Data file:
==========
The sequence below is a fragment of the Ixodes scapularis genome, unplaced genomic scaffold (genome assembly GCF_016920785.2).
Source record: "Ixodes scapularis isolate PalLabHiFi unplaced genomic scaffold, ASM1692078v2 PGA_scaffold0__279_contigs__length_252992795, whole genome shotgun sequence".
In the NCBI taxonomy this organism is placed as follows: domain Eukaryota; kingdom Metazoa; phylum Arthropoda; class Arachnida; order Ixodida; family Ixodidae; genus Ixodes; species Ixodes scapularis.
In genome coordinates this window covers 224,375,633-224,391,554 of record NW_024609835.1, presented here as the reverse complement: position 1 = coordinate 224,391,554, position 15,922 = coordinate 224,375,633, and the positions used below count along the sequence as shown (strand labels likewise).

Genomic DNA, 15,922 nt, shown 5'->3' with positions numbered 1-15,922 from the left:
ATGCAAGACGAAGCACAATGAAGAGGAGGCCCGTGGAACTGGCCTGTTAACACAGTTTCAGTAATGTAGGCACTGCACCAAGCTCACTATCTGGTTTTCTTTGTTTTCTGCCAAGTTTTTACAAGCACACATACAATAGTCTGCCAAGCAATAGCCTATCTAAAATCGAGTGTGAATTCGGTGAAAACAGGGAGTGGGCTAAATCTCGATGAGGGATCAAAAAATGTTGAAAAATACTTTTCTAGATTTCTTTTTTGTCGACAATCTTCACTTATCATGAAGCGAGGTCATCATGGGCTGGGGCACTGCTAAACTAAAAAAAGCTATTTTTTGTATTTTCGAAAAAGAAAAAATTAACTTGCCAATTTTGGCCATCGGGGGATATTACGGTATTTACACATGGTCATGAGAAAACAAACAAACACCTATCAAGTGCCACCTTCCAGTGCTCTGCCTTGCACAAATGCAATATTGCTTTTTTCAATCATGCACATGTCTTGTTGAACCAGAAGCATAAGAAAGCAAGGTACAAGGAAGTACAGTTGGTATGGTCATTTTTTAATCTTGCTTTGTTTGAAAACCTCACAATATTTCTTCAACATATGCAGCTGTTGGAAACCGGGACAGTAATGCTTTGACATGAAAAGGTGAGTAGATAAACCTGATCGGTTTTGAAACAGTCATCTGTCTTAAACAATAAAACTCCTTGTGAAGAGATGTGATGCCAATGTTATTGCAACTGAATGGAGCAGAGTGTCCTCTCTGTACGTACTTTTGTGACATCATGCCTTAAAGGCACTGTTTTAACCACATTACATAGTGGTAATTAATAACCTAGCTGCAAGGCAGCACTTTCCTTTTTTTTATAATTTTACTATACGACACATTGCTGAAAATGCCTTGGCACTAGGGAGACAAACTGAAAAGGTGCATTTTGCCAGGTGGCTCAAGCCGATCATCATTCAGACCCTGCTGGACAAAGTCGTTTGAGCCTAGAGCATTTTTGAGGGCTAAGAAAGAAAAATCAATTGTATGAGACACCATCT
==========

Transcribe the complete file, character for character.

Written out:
The sequence below is a fragment of the Ixodes scapularis genome, unplaced genomic scaffold (genome assembly GCF_016920785.2).
Source record: "Ixodes scapularis isolate PalLabHiFi unplaced genomic scaffold, ASM1692078v2 PGA_scaffold0__279_contigs__length_252992795, whole genome shotgun sequence".
In the NCBI taxonomy this organism is placed as follows: domain Eukaryota; kingdom Metazoa; phylum Arthropoda; class Arachnida; order Ixodida; family Ixodidae; genus Ixodes; species Ixodes scapularis.
In genome coordinates this window covers 224,375,633-224,391,554 of record NW_024609835.1, presented here as the reverse complement: position 1 = coordinate 224,391,554, position 15,922 = coordinate 224,375,633, and the positions used below count along the sequence as shown (strand labels likewise).

Genomic DNA, 15,922 nt, shown 5'->3' with positions numbered 1-15,922 from the left:
ATGCAAGACGAAGCACAATGAAGAGGAGGCCCGTGGAACTGGCCTGTTAACACAGTTTCAGTAATGTAGGCACTGCACCAAGCTCACTATCTGGTTTTCTTTGTTTTCTGCCAAGTTTTTACAAGCACACATACAATAGTCTGCCAAGCAATAGCCTATCTAAAATCGAGTGTGAATTCGGTGAAAACAGGGAGTGGGCTAAATCTCGATGAGGGATCAAAAAATGTTGAAAAATACTTTTCTAGATTTCTTTTTTGTCGACAATCTTCACTTATCATGAAGCGAGGTCATCATGGGCTGGGGCACTGCTAAACTAAAAAAAGCTATTTTTTGTATTTTCGAAAAAGAAAAAATTAACTTGCCAATTTTGGCCATCGGGGGATATTACGGTATTTACACATGGTCATGAGAAAACAAACAAACACCTATCAAGTGCCACCTTCCAGTGCTCTGCCTTGCACAAATGCAATATTGCTTTTTTCAATCATGCACATGTCTTGTTGAACCAGAAGCATAAGAAAGCAAGGTACAAGGAAGTACAGTTGGTATGGTCATTTTTTAATCTTGCTTTGTTTGAAAACCTCACAATATTTCTTCAACATATGCAGCTGTTGGAAACCGGGACAGTAATGCTTTGACATGAAAAGGTGAGTAGATAAACCTGATCGGTTTTGAAACAGTCATCTGTCTTAAACAATAAAACTCCTTGTGAAGAGATGTGATGCCAATGTTATTGCAACTGAATGGAGCAGAGTGTCCTCTCTGTACGTACTTTTGTGACATCATGCCTTAAAGGCACTGTTTTAACCACATTACATAGTGGTAATTAATAACCTAGCTGCAAGGCAGCACTTTCCTTTTTTTTATAATTTTACTATACGACACATTGCTGAAAATGCCTTGGCACTAGGGAGACAAACTGAAAAGGTGCATTTTGCCAGGTGGCTCAAGCCGATCATCATTCAGACCCTGCTGGACAAAGTCGTTTGAGCCTAGAGCATTTTTGAGGGCTAAGAAAGAAAAATCAATTGTATGAGACACCATCT